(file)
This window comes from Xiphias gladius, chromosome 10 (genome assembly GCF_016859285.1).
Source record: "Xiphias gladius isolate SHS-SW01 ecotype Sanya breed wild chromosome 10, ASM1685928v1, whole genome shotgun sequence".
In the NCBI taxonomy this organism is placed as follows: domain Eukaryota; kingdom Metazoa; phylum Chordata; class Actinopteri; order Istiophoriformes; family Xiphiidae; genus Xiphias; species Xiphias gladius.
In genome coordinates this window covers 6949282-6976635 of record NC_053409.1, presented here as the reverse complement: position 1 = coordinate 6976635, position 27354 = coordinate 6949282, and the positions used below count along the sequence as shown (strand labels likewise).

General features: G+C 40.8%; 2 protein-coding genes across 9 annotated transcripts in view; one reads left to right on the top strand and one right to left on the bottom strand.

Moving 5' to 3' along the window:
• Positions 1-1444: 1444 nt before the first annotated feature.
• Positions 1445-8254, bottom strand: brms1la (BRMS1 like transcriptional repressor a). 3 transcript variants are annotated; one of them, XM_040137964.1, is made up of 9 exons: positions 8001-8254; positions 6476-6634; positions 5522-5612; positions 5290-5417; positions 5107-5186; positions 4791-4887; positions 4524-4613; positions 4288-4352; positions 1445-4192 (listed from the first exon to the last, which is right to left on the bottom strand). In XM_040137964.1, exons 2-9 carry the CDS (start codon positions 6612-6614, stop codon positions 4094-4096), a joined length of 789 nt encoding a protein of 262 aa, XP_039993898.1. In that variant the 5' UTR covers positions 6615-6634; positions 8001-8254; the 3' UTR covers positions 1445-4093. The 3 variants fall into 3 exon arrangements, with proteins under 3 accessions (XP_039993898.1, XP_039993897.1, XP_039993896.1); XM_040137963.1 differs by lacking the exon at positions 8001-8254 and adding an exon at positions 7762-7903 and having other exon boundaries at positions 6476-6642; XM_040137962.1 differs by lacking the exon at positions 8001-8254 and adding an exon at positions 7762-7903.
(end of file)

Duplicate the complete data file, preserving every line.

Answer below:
This window comes from Xiphias gladius, chromosome 10 (genome assembly GCF_016859285.1).
Source record: "Xiphias gladius isolate SHS-SW01 ecotype Sanya breed wild chromosome 10, ASM1685928v1, whole genome shotgun sequence".
In the NCBI taxonomy this organism is placed as follows: domain Eukaryota; kingdom Metazoa; phylum Chordata; class Actinopteri; order Istiophoriformes; family Xiphiidae; genus Xiphias; species Xiphias gladius.
In genome coordinates this window covers 6949282-6976635 of record NC_053409.1, presented here as the reverse complement: position 1 = coordinate 6976635, position 27354 = coordinate 6949282, and the positions used below count along the sequence as shown (strand labels likewise).

General features: G+C 40.8%; 2 protein-coding genes across 9 annotated transcripts in view; one reads left to right on the top strand and one right to left on the bottom strand.

Moving 5' to 3' along the window:
• Positions 1-1444: 1444 nt before the first annotated feature.
• Positions 1445-8254, bottom strand: brms1la (BRMS1 like transcriptional repressor a). 3 transcript variants are annotated; one of them, XM_040137964.1, is made up of 9 exons: positions 8001-8254; positions 6476-6634; positions 5522-5612; positions 5290-5417; positions 5107-5186; positions 4791-4887; positions 4524-4613; positions 4288-4352; positions 1445-4192 (listed from the first exon to the last, which is right to left on the bottom strand). In XM_040137964.1, exons 2-9 carry the CDS (start codon positions 6612-6614, stop codon positions 4094-4096), a joined length of 789 nt encoding a protein of 262 aa, XP_039993898.1. In that variant the 5' UTR covers positions 6615-6634; positions 8001-8254; the 3' UTR covers positions 1445-4093. The 3 variants fall into 3 exon arrangements, with proteins under 3 accessions (XP_039993898.1, XP_039993897.1, XP_039993896.1); XM_040137963.1 differs by lacking the exon at positions 8001-8254 and adding an exon at positions 7762-7903 and having other exon boundaries at positions 6476-6642; XM_040137962.1 differs by lacking the exon at positions 8001-8254 and adding an exon at positions 7762-7903.